Highly Taxed Companies Need Trump to Deliver to Justify Post-Election Ralliesby
Goldman index of high-tax stocks has beaten S&P since election
Gauge seeing biggest outperformance since 2013 vs. benchmark
To see what’s at stake in the U.S. equity market as Donald Trump prepares for inauguration, look no further than the torrid performance of companies perceived as benefiting most from corporate tax reduction.
Featuring companies ranging from CME Group Inc. to Gap Inc., the group has returned almost double the S&P 500 Index since the election and added $79 billion in value, according to a 49-stock basket maintained by Goldman Sachs Group Inc. The index, which includes companies with the highest tax rates, is coming off its biggest rally relative to the equity benchmark since 2013.
The bulls who have piled into the heavily levied group will now be looking for confirmation the new president will deliver on his proposal to lower the corporate tax rate to 15 percent from 35 percent. The same waiting game has been playing out in a variety of sectors since Election Day as everything from banks to oil drillers have seen once-blistering rallies flatten out in the new year.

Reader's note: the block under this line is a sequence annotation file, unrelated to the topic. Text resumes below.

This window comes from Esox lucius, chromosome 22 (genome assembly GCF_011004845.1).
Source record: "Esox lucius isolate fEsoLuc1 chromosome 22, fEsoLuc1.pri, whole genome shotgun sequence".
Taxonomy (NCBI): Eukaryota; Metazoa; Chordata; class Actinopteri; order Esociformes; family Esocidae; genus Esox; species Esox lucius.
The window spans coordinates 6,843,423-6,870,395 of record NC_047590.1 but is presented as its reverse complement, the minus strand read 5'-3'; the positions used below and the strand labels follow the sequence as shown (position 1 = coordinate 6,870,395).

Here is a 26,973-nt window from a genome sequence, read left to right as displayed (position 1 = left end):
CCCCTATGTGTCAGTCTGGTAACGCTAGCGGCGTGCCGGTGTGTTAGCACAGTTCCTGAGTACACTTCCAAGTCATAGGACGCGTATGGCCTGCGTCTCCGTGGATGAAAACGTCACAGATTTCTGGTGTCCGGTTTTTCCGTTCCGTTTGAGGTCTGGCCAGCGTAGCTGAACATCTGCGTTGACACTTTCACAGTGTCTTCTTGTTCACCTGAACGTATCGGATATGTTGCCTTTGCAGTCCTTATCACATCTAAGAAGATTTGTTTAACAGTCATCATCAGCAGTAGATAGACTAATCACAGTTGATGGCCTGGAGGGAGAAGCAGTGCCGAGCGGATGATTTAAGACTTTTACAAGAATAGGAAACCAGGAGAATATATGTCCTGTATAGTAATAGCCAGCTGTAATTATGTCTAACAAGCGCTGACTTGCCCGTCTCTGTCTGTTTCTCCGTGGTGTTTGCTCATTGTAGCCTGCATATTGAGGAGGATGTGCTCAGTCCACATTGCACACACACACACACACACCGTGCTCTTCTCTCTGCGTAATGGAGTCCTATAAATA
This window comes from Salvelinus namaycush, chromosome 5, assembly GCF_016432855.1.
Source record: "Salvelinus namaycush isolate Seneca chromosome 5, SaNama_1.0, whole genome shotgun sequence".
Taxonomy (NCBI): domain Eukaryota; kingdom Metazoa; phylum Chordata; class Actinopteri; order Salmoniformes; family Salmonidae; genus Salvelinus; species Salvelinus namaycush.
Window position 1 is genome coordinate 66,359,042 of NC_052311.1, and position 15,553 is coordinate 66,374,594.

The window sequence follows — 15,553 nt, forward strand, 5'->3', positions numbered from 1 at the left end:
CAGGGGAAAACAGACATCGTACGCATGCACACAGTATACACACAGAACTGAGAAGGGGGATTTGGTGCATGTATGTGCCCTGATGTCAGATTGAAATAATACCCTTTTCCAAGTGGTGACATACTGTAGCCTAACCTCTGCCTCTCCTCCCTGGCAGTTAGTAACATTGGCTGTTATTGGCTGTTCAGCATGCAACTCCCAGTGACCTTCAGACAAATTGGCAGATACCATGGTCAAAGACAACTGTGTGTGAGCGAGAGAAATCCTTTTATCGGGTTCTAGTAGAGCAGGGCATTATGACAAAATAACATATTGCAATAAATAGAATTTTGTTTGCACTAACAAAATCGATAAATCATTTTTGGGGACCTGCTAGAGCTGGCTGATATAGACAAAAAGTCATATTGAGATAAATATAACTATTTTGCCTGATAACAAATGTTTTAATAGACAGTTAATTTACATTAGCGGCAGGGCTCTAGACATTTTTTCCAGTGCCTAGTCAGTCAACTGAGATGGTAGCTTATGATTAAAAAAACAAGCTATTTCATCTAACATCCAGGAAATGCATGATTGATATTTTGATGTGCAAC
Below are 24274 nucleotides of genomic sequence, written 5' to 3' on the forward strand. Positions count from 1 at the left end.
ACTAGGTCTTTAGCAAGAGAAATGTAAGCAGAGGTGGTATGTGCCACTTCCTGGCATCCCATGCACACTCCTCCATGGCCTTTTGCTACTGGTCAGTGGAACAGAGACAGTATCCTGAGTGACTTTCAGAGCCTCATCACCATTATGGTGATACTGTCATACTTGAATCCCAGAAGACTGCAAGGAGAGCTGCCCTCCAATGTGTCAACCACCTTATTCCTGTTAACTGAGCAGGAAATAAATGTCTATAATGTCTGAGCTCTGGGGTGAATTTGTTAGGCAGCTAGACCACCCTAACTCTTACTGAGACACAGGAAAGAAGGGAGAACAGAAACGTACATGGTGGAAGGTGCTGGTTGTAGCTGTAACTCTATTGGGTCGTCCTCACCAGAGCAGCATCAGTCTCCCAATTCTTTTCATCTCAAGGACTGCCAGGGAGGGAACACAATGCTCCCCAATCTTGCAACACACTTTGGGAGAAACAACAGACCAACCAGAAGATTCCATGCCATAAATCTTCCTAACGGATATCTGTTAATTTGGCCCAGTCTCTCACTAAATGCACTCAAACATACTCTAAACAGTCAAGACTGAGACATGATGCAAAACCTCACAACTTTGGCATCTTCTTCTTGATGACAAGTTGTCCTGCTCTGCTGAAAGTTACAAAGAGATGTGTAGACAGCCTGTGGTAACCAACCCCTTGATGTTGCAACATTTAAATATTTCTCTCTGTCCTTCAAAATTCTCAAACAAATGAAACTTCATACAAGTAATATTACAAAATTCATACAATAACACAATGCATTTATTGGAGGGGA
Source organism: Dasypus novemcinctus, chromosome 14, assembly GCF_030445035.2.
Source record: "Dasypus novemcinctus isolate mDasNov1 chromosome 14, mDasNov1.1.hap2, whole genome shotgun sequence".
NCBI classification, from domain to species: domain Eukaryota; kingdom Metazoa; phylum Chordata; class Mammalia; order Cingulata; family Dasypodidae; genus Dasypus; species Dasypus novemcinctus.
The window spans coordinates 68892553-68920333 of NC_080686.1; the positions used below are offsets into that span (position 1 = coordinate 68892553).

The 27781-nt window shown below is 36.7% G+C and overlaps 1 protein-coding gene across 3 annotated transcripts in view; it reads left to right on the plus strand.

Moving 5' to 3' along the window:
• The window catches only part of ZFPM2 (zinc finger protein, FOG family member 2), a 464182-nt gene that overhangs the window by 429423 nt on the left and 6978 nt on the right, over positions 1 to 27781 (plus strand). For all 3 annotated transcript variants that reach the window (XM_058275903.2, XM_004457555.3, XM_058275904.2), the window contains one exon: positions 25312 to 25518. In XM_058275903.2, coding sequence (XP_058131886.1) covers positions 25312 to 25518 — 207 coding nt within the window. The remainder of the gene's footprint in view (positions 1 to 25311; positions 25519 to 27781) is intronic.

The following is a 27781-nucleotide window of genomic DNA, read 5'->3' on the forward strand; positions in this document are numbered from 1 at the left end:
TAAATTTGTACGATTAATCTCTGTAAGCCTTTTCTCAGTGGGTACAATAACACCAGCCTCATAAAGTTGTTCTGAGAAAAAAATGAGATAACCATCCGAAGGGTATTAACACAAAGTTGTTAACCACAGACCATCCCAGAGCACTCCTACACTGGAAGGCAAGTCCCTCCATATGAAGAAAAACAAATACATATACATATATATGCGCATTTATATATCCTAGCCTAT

Wall Street firms have an eye on policy as they roll out annual forecasts. While Goldman Sachs is broadly bullish on the prospect of a lower tax rate, other issues such as Trump’s proposed border tariff have the bank wary of prospects for sectors like retail. As a result, the firm hasn’t adjusted its projection for S&P 500 profits since the election.
“We estimate the combined tax reform and fiscal policy initiatives of the Trump administration and the Republican-controlled Congress could boost our adjusted 2017 EPS forecast,” strategists led by David Kostin wrote in a client note. Citing a lack of details from the Trump administration, the bank’s decision to stand pat on its forecast is “consistent with elevated policy uncertainty,” they said.